Democratic Senate emerges as possible hurdle for progressives
A Democratic-controlled Senate is looming as a potential roadblock for the party’s base if it wins the majority in November.
Progressives are urging their party to go big if it is in power next year with a trifecta, arguing that four years under President Trump and six years of a GOP-controlled Senate have illustrated the need for broad systemic reforms.
But Democrats, if they win, are predicting they will have a slim margin fueled in part by victories in red and purple states that would boost the chamber’s fledgling moderate faction, putting a spotlight on the gap between the ideas being discussed by activists and the likely size and political makeup of the caucus come January.
“I think there is a disconnect to some extent. But my heart is with the progressive side. I want to achieve as much we can. I’m realistic and realize we can’t achieve everything,” said Sen. Dick Durbin (Ill.), the No. 2 Senate Democrat, when asked about the ideas being discussed among progressive activists and where the caucus is likely to be in January.
Sen. Chris Murphy (D-Conn.), a member of the party’s progressive wing, acknowledged that there would likely be conflicting views within the caucus, even if the party is in the majority next year.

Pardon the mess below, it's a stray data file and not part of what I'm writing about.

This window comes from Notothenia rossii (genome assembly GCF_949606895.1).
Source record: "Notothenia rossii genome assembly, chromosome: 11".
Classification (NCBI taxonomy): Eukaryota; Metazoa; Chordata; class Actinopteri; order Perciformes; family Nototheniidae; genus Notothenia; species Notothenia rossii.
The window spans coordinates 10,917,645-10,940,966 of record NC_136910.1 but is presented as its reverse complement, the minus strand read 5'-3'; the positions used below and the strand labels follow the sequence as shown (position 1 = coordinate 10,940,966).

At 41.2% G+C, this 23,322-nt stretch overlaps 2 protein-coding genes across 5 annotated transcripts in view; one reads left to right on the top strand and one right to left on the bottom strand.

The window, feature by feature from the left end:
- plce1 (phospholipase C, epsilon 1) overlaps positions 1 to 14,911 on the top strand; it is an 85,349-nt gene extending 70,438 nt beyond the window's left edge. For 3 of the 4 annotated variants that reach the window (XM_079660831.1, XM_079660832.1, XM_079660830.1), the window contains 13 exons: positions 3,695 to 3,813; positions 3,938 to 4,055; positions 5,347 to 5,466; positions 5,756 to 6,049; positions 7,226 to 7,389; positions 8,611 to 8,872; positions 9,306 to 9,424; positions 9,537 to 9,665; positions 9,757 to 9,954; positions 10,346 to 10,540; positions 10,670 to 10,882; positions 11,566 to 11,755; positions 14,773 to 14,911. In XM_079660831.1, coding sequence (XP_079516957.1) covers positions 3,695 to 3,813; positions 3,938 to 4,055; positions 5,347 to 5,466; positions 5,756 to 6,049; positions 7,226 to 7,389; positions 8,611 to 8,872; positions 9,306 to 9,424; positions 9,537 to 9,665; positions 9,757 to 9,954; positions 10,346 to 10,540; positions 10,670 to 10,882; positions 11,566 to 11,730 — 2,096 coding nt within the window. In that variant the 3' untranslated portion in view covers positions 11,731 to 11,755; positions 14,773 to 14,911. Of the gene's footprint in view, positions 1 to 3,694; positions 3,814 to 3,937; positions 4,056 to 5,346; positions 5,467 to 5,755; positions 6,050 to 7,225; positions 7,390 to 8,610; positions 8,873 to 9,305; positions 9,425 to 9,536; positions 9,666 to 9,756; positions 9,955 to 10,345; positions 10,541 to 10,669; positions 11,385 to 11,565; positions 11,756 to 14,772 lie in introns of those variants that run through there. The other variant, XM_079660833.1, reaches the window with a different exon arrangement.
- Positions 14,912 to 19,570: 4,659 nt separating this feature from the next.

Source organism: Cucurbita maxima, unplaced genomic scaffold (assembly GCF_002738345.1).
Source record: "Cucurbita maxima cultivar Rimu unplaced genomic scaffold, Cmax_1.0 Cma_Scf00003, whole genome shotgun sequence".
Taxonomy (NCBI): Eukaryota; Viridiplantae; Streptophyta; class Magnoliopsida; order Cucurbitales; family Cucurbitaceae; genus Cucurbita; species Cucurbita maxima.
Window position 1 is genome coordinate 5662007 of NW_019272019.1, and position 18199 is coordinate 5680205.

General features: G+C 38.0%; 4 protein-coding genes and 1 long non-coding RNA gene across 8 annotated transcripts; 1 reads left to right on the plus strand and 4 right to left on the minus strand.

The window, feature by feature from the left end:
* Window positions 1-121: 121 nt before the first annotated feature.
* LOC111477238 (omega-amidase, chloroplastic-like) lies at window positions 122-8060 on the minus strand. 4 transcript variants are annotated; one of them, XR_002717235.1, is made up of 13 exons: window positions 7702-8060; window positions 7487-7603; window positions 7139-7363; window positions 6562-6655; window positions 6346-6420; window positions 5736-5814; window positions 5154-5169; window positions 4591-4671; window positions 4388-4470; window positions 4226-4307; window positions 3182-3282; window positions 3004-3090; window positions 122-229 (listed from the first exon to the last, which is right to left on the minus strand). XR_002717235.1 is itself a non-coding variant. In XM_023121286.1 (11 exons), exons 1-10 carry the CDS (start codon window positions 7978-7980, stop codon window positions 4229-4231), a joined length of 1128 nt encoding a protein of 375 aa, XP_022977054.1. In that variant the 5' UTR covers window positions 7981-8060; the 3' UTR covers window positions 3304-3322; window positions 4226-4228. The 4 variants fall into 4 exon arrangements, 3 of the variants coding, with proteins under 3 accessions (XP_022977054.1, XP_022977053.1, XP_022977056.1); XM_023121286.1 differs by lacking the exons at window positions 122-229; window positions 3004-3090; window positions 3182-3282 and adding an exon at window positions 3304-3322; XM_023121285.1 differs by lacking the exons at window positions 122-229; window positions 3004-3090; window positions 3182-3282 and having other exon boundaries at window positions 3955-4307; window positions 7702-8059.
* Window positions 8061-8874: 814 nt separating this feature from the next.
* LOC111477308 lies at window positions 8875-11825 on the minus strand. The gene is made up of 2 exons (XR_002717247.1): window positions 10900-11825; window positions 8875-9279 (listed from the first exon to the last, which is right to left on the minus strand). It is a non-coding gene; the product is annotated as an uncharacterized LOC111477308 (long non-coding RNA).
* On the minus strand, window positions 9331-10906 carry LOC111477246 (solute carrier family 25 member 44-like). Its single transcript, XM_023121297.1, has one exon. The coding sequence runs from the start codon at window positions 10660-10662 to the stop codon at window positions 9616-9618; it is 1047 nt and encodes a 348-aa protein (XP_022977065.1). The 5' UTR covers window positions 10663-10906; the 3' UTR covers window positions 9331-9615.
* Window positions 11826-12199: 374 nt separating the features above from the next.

“It’s always hard, especially in a diverse caucus like ours … to keep everybody on the same page,” Murphy said. “We’re a boisterous caucus with lots of different opinions in the minority, and we’ll be the same way in the majority.”
The likelihood of a fierce public fight next year comes as progressives have largely held their fire against Democratic presidential nominee Joe Biden, an institutionalist who came up in the centrist wing of the party, uniting behind him as they’ve sought to defeat Trump.
But they are pledging to push hard for their top priorities, including democracy reform and “Medicare for All,” if Democrats control both chambers in Congress and Biden wins the White House and are warning that they, and their supporters, are ready to apply pressure after the election.
“There is no excuse for inaction or a failure to deliver by this Senate if we have all three branches of government,” said Charles Chamberlain, the chairman of Democracy for America.